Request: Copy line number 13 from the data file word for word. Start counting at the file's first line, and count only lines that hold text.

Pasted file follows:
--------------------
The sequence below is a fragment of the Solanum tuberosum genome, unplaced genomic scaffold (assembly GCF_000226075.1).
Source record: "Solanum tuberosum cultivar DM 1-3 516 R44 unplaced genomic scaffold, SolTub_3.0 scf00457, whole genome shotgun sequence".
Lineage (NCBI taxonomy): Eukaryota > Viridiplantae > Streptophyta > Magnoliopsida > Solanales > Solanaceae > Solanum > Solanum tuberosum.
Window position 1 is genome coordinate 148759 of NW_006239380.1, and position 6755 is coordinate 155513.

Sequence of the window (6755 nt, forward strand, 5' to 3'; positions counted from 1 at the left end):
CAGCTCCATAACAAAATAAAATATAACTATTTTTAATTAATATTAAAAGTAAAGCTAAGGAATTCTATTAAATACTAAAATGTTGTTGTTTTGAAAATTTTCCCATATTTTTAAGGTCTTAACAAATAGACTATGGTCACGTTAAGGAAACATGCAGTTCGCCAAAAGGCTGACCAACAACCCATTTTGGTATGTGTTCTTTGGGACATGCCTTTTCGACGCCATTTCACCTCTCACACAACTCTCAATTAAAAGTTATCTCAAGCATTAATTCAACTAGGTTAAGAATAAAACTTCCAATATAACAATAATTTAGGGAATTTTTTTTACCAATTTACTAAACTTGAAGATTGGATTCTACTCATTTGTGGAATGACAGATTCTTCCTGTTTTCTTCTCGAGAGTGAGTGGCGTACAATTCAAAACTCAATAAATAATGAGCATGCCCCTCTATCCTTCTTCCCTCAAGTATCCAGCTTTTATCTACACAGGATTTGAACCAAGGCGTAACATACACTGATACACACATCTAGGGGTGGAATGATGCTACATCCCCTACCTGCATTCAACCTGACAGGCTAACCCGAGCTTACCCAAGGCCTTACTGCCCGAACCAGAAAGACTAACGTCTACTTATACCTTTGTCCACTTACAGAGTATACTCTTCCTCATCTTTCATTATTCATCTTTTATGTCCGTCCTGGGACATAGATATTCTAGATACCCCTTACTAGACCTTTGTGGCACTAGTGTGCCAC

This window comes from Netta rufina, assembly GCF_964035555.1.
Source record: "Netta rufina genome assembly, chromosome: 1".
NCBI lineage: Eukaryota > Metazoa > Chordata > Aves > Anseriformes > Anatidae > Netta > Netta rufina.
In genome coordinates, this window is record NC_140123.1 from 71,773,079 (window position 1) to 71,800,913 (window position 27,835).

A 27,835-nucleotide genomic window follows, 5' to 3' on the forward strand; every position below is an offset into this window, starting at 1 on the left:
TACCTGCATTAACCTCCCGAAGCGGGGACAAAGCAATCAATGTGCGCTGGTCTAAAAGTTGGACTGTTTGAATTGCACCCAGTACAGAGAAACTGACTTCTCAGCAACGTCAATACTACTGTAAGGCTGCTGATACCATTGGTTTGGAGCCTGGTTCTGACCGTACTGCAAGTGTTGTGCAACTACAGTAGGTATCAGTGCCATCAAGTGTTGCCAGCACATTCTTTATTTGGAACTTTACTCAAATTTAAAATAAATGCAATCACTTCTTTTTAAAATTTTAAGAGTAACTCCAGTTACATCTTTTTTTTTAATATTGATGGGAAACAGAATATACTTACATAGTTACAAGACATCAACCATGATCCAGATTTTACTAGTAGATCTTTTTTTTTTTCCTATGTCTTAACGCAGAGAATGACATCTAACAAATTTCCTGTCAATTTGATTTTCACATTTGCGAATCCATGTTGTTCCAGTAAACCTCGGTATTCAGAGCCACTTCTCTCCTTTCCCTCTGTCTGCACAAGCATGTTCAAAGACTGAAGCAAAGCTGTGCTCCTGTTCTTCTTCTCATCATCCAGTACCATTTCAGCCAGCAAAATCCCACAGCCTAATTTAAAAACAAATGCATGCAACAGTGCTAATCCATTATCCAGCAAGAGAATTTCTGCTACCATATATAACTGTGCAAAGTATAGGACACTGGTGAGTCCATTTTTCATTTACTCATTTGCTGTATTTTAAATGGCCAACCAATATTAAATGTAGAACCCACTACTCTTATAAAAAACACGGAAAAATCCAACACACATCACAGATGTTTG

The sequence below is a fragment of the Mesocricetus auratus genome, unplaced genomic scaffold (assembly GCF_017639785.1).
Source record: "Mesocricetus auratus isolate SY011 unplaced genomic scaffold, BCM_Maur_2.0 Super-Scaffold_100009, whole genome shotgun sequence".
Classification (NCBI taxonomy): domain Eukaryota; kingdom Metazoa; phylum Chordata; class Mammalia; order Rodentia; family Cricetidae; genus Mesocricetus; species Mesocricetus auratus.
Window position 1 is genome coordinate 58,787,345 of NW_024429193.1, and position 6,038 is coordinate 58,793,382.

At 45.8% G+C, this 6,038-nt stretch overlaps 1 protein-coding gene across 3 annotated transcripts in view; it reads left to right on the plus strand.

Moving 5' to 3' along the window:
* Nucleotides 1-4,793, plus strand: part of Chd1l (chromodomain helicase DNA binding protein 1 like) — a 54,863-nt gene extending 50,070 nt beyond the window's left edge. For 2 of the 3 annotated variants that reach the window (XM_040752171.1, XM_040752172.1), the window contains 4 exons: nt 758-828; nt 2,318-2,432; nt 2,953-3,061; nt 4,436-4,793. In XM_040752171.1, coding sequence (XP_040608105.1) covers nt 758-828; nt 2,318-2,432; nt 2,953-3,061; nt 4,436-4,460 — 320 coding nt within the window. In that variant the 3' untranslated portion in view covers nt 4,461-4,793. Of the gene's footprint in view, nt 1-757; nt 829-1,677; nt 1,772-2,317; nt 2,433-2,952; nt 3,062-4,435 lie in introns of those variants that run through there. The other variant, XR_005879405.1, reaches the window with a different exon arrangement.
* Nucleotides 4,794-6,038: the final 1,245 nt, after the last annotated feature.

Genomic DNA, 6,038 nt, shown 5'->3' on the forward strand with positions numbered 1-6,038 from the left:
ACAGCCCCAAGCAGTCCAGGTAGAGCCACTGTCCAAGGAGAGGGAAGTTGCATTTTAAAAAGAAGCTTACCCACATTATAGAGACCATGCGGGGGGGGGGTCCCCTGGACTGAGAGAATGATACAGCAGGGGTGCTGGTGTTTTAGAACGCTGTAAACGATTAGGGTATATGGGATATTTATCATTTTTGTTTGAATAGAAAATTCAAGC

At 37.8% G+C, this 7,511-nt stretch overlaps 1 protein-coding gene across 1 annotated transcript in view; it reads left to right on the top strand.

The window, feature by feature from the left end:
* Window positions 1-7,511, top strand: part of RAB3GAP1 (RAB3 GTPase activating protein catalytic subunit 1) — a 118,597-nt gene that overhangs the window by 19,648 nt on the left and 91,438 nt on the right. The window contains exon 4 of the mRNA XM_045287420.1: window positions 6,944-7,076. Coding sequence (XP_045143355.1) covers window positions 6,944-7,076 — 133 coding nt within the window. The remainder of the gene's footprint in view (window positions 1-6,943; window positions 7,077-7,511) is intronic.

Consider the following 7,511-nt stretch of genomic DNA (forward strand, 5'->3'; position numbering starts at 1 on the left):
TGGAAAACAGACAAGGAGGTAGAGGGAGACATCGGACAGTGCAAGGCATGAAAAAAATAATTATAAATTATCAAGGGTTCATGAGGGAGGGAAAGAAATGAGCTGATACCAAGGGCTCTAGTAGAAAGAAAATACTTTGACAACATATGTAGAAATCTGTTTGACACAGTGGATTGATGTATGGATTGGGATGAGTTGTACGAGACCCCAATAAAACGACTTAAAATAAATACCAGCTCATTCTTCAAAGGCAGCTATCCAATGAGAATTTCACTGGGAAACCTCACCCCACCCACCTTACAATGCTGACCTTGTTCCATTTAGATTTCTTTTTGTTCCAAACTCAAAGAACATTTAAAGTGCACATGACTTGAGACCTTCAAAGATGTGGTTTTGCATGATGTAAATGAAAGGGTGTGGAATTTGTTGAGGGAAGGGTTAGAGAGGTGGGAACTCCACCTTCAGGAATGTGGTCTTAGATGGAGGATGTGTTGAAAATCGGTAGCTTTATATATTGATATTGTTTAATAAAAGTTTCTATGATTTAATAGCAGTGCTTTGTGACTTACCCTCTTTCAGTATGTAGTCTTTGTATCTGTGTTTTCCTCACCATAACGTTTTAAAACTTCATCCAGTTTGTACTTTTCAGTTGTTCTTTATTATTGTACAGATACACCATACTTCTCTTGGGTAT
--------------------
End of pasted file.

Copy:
The sequence below is a fragment of the Mesocricetus auratus genome, unplaced genomic scaffold (assembly GCF_017639785.1).